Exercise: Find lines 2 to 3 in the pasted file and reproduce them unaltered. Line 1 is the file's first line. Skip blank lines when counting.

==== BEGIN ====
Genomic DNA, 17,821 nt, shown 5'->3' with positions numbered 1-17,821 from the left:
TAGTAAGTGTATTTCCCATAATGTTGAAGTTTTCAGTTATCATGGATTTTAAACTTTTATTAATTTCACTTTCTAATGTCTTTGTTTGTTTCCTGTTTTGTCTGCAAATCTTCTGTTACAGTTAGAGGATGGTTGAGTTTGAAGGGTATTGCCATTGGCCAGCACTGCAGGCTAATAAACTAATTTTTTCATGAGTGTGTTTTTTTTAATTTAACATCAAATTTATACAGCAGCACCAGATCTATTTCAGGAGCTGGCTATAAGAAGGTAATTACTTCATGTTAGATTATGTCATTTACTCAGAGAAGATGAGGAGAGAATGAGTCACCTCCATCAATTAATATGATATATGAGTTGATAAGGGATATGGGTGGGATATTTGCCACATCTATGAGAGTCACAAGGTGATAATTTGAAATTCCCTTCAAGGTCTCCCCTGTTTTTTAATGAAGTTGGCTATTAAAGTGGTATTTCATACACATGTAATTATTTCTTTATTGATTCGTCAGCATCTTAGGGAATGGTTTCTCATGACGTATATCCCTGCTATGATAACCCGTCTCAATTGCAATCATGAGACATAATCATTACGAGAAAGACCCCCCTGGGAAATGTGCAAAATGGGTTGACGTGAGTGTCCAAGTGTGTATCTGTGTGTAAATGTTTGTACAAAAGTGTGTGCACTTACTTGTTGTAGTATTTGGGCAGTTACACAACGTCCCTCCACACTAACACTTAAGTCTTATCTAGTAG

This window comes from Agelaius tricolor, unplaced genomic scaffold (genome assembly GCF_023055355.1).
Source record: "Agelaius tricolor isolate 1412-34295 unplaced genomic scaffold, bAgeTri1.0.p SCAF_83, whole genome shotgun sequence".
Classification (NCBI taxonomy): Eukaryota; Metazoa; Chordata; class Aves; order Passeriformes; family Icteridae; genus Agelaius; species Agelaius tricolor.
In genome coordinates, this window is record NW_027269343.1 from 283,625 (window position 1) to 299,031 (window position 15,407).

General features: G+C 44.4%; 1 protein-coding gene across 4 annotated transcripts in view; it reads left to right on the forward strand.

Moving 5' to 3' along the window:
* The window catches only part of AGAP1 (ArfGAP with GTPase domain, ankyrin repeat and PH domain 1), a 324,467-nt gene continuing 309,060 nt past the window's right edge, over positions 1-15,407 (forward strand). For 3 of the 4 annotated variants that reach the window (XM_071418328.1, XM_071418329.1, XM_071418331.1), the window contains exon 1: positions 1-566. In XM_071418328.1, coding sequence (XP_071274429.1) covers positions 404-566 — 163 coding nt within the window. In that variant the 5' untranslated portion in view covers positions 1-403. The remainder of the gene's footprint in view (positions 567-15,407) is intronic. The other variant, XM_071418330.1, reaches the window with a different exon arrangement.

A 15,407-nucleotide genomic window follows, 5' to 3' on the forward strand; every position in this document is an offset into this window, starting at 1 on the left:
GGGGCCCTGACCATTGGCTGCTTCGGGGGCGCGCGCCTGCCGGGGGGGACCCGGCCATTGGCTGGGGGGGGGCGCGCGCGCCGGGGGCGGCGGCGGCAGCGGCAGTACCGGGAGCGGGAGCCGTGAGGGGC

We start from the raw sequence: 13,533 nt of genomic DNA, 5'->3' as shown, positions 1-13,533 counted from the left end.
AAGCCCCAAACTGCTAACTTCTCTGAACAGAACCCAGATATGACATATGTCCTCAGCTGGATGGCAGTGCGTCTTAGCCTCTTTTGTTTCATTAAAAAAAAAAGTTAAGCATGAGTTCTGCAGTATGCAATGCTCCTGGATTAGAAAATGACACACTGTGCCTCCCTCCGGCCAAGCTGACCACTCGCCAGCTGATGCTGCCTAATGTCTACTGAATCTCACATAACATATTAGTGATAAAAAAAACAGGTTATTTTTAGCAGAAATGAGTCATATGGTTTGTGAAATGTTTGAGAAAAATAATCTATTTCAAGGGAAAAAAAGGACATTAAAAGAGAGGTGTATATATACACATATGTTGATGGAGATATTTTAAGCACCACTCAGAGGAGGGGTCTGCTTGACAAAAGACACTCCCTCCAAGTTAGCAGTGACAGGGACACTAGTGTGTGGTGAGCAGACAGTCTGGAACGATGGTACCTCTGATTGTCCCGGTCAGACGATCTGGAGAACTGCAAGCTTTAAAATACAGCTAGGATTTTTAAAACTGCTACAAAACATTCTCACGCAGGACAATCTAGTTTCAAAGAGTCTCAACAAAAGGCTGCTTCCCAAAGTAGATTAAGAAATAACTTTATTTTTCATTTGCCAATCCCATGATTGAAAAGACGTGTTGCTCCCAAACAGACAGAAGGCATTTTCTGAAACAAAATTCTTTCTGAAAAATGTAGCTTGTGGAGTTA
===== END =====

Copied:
TAGTAAGTGTATTTCCCATAATGTTGAAGTTTTCAGTTATCATGGATTTTAAACTTTTATTAATTTCACTTTCTAATGTCTTTGTTTGTTTCCTGTTTTGTCTGCAAATCTTCTGTTACAGTTAGAGGATGGTTGAGTTTGAAGGGTATTGCCATTGGCCAGCACTGCAGGCTAATAAACTAATTTTTTCATGAGTGTGTTTTTTTTAATTTAACATCAAATTTATACAGCAGCACCAGATCTATTTCAGGAGCTGGCTATAAGAAGGTAATTACTTCATGTTAGATTATGTCATTTACTCAGAGAAGATGAGGAGAGAATGAGTCACCTCCATCAATTAATATGATATATGAGTTGATAAGGGATATGGGTGGGATATTTGCCACATCTATGAGAGTCACAAGGTGATAATTTGAAATTCCCTTCAAGGTCTCCCCTGTTTTTTAATGAAGTTGGCTATTAAAGTGGTATTTCATACACATGTAATTATTTCTTTATTGATTCGTCAGCATCTTAGGGAATGGTTTCTCATGACGTATATCCCTGCTATGATAACCCGTCTCAATTGCAATCATGAGACATAATCATTACGAGAAAGACCCCCCTGGGAAATGTGCAAAATGGGTTGACGTGAGTGTCCAAGTGTGTATCTGTGTGTAAATGTTTGTACAAAAGTGTGTGCACTTACTTGTTGTAGTATTTGGGCAGTTACACAACGTCCCTCCACACTAACACTTAAGTCTTATCTAGTAG

This window comes from Agelaius tricolor, unplaced genomic scaffold (genome assembly GCF_023055355.1).